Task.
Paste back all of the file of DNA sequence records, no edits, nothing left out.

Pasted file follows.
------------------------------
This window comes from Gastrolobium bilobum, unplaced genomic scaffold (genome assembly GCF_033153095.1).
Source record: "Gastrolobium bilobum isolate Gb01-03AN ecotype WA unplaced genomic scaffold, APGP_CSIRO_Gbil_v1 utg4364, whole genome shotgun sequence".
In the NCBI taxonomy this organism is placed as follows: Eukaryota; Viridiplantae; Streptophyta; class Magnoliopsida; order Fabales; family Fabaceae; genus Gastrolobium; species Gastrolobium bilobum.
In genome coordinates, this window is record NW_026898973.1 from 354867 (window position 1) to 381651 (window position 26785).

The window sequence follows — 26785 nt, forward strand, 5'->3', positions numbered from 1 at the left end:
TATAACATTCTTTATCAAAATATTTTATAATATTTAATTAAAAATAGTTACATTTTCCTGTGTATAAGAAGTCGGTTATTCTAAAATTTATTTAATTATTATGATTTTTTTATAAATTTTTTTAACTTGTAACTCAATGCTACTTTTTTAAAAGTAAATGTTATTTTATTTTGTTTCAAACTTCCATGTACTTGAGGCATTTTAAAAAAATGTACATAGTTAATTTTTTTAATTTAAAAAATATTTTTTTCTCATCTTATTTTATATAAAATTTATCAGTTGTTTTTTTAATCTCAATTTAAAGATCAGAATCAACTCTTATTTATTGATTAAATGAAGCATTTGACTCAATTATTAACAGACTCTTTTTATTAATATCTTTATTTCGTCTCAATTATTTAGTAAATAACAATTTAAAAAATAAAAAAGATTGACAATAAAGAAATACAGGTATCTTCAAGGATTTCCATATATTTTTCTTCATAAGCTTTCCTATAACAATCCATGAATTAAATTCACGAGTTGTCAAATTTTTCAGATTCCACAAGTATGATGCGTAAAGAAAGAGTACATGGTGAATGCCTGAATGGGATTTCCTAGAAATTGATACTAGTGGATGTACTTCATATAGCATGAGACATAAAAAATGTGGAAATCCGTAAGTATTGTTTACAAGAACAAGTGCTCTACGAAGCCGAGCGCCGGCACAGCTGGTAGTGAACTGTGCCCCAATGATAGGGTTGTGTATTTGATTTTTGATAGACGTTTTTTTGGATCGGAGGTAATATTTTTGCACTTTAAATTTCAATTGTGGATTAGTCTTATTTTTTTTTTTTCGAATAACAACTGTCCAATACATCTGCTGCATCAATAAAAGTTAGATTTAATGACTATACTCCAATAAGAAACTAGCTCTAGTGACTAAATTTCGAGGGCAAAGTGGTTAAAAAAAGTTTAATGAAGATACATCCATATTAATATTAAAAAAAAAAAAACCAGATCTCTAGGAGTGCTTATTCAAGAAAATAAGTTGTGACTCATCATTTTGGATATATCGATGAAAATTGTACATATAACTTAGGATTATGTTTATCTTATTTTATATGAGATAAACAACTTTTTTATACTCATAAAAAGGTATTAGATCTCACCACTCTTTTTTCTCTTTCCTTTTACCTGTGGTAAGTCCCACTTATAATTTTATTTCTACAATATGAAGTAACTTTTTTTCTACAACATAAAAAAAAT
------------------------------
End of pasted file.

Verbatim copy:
This window comes from Gastrolobium bilobum, unplaced genomic scaffold (genome assembly GCF_033153095.1).
Source record: "Gastrolobium bilobum isolate Gb01-03AN ecotype WA unplaced genomic scaffold, APGP_CSIRO_Gbil_v1 utg4364, whole genome shotgun sequence".
In the NCBI taxonomy this organism is placed as follows: Eukaryota; Viridiplantae; Streptophyta; class Magnoliopsida; order Fabales; family Fabaceae; genus Gastrolobium; species Gastrolobium bilobum.
In genome coordinates, this window is record NW_026898973.1 from 354867 (window position 1) to 381651 (window position 26785).

The window sequence follows — 26785 nt, forward strand, 5'->3', positions numbered from 1 at the left end:
TATAACATTCTTTATCAAAATATTTTATAATATTTAATTAAAAATAGTTACATTTTCCTGTGTATAAGAAGTCGGTTATTCTAAAATTTATTTAATTATTATGATTTTTTTATAAATTTTTTTAACTTGTAACTCAATGCTACTTTTTTAAAAGTAAATGTTATTTTATTTTGTTTCAAACTTCCATGTACTTGAGGCATTTTAAAAAAATGTACATAGTTAATTTTTTTAATTTAAAAAATATTTTTTTCTCATCTTATTTTATATAAAATTTATCAGTTGTTTTTTTAATCTCAATTTAAAGATCAGAATCAACTCTTATTTATTGATTAAATGAAGCATTTGACTCAATTATTAACAGACTCTTTTTATTAATATCTTTATTTCGTCTCAATTATTTAGTAAATAACAATTTAAAAAATAAAAAAGATTGACAATAAAGAAATACAGGTATCTTCAAGGATTTCCATATATTTTTCTTCATAAGCTTTCCTATAACAATCCATGAATTAAATTCACGAGTTGTCAAATTTTTCAGATTCCACAAGTATGATGCGTAAAGAAAGAGTACATGGTGAATGCCTGAATGGGATTTCCTAGAAATTGATACTAGTGGATGTACTTCATATAGCATGAGACATAAAAAATGTGGAAATCCGTAAGTATTGTTTACAAGAACAAGTGCTCTACGAAGCCGAGCGCCGGCACAGCTGGTAGTGAACTGTGCCCCAATGATAGGGTTGTGTATTTGATTTTTGATAGACGTTTTTTTGGATCGGAGGTAATATTTTTGCACTTTAAATTTCAATTGTGGATTAGTCTTATTTTTTTTTTTTCGAATAACAACTGTCCAATACATCTGCTGCATCAATAAAAGTTAGATTTAATGACTATACTCCAATAAGAAACTAGCTCTAGTGACTAAATTTCGAGGGCAAAGTGGTTAAAAAAAGTTTAATGAAGATACATCCATATTAATATTAAAAAAAAAAAAACCAGATCTCTAGGAGTGCTTATTCAAGAAAATAAGTTGTGACTCATCATTTTGGATATATCGATGAAAATTGTACATATAACTTAGGATTATGTTTATCTTATTTTATATGAGATAAACAACTTTTTTATACTCATAAAAAGGTATTAGATCTCACCACTCTTTTTTCTCTTTCCTTTTACCTGTGGTAAGTCCCACTTATAATTTTATTTCTACAATATGAAGTAACTTTTTTTCTACAACATAAAAAAAAT